The consultant provided data files containing supplemental pay information submitted by school districts. The files are organized by staff type and can be downloaded by clicking on the relevant link below. The files have been consolidated, cleaned, and standardized from the original submissions. Employee names and certificate numbers have been removed and replaced by a unique research identification number. A description of the data collection process can be found in the report and technical appendix.
September 2016
The 2016 Washington State Legislature created the Education Funding Task Force to make recommendations to the legislature regarding the state’s program of basic education. To inform the Task Force’s work, WSIPP was directed to contract with an independent consultant to collect and analyze K-12 public school staff compensation data. The analysis must examine the amount and uses of compensation paid in addition to basic education salary allocations, market rate salaries, and potential local labor market adjustment formulas. The consultant’s interim report describes the data collection process and analysis plans for the final report, due November 15, 2016.
Download: Interim Report
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July 2016
The Washington State Institute for Public Policy's (WSIPP) Board of Directors approved a contract between WSIPP, the Department of Health, and the Office of Superintendent of Public Instruction to evaluate outcomes and conduct a benefit-cost analysis of the GRADS program.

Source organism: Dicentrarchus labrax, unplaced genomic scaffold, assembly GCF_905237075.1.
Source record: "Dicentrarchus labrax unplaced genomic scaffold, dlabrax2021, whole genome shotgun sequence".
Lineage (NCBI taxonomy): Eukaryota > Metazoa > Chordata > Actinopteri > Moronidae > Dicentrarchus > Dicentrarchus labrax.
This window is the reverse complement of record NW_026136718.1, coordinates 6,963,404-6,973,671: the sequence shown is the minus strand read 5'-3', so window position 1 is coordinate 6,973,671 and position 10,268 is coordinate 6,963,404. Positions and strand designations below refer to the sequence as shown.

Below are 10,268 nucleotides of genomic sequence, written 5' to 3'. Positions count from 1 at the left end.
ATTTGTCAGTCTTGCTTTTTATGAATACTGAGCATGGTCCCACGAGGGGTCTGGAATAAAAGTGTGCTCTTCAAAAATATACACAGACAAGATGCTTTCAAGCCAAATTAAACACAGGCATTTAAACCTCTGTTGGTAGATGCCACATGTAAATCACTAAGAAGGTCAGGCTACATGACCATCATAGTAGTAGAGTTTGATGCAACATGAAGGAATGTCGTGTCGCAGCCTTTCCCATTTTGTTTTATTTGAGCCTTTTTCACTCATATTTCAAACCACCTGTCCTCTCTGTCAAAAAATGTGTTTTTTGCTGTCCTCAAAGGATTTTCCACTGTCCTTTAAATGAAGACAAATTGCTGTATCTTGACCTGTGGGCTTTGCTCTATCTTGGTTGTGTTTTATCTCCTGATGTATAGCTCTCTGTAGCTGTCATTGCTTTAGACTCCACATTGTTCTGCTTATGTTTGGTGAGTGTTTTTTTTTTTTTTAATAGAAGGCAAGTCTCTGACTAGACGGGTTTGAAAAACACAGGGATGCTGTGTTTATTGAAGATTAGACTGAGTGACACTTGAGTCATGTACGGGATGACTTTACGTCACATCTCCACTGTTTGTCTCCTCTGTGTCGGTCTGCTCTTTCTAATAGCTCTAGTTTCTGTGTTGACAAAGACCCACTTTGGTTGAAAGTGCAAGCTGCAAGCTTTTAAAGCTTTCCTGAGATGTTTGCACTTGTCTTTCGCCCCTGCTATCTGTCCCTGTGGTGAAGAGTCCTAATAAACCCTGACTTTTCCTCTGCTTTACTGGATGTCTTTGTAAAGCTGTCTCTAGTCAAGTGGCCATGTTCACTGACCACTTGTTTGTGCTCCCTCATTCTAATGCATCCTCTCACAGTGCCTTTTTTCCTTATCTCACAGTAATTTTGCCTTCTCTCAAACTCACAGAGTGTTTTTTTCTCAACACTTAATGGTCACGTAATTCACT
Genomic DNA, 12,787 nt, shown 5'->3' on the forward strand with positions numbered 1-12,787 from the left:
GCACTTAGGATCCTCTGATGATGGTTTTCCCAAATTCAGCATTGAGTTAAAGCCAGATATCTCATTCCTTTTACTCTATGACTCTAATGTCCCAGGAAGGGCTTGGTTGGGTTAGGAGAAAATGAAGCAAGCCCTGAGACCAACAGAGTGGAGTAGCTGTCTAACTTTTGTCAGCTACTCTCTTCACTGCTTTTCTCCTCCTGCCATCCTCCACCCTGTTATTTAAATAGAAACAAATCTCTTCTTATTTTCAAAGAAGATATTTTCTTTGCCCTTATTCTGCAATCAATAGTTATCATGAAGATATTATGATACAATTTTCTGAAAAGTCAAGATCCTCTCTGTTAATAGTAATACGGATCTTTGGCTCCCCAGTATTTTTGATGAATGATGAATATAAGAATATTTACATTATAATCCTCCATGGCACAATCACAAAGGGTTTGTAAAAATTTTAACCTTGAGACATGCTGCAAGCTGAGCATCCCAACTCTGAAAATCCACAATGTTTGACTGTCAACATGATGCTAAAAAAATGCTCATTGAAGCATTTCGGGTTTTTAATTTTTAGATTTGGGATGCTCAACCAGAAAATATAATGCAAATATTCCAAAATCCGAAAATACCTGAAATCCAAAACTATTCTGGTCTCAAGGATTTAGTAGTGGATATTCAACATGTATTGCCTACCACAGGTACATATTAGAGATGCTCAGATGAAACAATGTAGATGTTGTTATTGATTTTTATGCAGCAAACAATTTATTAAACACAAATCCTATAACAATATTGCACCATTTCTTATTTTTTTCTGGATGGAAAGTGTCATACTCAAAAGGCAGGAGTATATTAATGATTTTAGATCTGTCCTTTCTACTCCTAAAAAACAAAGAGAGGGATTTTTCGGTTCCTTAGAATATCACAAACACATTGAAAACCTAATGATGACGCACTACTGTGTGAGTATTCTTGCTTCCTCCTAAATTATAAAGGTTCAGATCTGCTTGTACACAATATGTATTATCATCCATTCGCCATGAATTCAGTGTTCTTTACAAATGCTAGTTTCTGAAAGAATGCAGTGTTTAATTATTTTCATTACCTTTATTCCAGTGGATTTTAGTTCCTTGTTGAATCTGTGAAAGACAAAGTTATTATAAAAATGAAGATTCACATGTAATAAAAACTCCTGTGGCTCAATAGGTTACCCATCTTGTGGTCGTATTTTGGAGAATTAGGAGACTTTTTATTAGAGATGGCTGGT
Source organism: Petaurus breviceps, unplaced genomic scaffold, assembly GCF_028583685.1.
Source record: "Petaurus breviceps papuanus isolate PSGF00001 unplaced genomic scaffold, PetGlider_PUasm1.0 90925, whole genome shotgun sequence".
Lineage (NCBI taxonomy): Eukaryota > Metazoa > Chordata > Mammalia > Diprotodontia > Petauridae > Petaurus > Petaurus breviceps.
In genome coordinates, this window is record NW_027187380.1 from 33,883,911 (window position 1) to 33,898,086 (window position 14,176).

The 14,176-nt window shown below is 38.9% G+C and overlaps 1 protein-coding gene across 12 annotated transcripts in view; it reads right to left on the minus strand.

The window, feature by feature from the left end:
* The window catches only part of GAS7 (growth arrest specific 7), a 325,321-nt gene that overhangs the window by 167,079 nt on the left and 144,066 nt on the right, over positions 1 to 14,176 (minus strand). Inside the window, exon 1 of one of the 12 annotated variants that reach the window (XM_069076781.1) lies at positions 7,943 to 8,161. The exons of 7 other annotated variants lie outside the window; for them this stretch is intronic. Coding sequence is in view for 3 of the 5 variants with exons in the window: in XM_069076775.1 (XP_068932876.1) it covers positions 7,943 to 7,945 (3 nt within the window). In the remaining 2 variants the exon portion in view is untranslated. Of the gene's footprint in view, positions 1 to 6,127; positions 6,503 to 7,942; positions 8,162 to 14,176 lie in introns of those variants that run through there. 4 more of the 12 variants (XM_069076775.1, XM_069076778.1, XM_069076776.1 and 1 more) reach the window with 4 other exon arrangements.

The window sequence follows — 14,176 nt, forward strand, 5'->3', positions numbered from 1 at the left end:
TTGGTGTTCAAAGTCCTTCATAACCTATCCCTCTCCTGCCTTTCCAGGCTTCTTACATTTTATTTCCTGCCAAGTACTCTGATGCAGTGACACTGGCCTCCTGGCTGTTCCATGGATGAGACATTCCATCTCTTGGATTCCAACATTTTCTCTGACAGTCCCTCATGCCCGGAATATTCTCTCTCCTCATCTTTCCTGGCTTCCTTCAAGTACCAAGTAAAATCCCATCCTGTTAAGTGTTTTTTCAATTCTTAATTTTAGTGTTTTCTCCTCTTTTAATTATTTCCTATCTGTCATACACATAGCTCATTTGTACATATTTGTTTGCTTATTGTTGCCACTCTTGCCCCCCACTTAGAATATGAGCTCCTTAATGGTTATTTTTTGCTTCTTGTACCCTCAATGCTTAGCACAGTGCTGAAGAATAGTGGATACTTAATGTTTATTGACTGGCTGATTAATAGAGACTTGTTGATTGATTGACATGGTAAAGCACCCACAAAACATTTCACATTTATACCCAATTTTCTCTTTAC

GRADS is a K–12 program for pregnant and parenting teens that focuses on helping students take on the "dual role" of student and parent and prepare them for the world of work. In this evaluation, we compare teen mothers that participated in GRADS to a group of similar teen mothers from districts that did not offer the program.

Based on the results of our analysis, we estimate that GRADS participants have a 10.6 percentage point higher rate of high school graduation by age 22 and a 6.5 percentage point higher rate of postsecondary course enrollment by age 24.
Download: Report
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July 2016
Washington State provides funding to school districts to help underachieving students through the Learning Assistance Program (LAP). The 2013 Washington State Legislature directed the Washington State Institute for Public Policy to prepare an inventory of evidence-based and research-based effective practices, activities, and programs for use by school districts in LAP and to update the inventory each two years thereafter. This report describes the third update to the inventory of evidence-based and research-based practices for use in LAP.
Related:
July 2015
Washington State provides funding to school districts to help underachieving students through the Learning Assistance Program (LAP). The 2013 Washington State Legislature directed the Washington State Institute for Public Policy to prepare an inventory of evidence-based and research-based effective practices, activities, and programs for use by school districts in LAP and to update the inventory each two years thereafter.

This report describes the second update to the inventory of evidence-based and research-based practices for use in LAP.
Related:
December 2014
The 2013 Washington State Legislature directed the Washington State Institute for Public Policy (WSIPP) to conduct an outcome evaluation of Washington State's early childhood education and assistance program (ECEAP). The program provides educational instruction, as well as family support and health and nutrition services, to preschool-aged children from low-income families.

WSIPP developed a statistical model to determine whether attending ECEAP had any impact on student academic outcomes. We found that ECEAP has a positive impact on third, fourth, and fifth grade test scores. This is our final report for WSIPP's 2013 legislative ECEAP assignment; to view the initial report click here.
Download: Report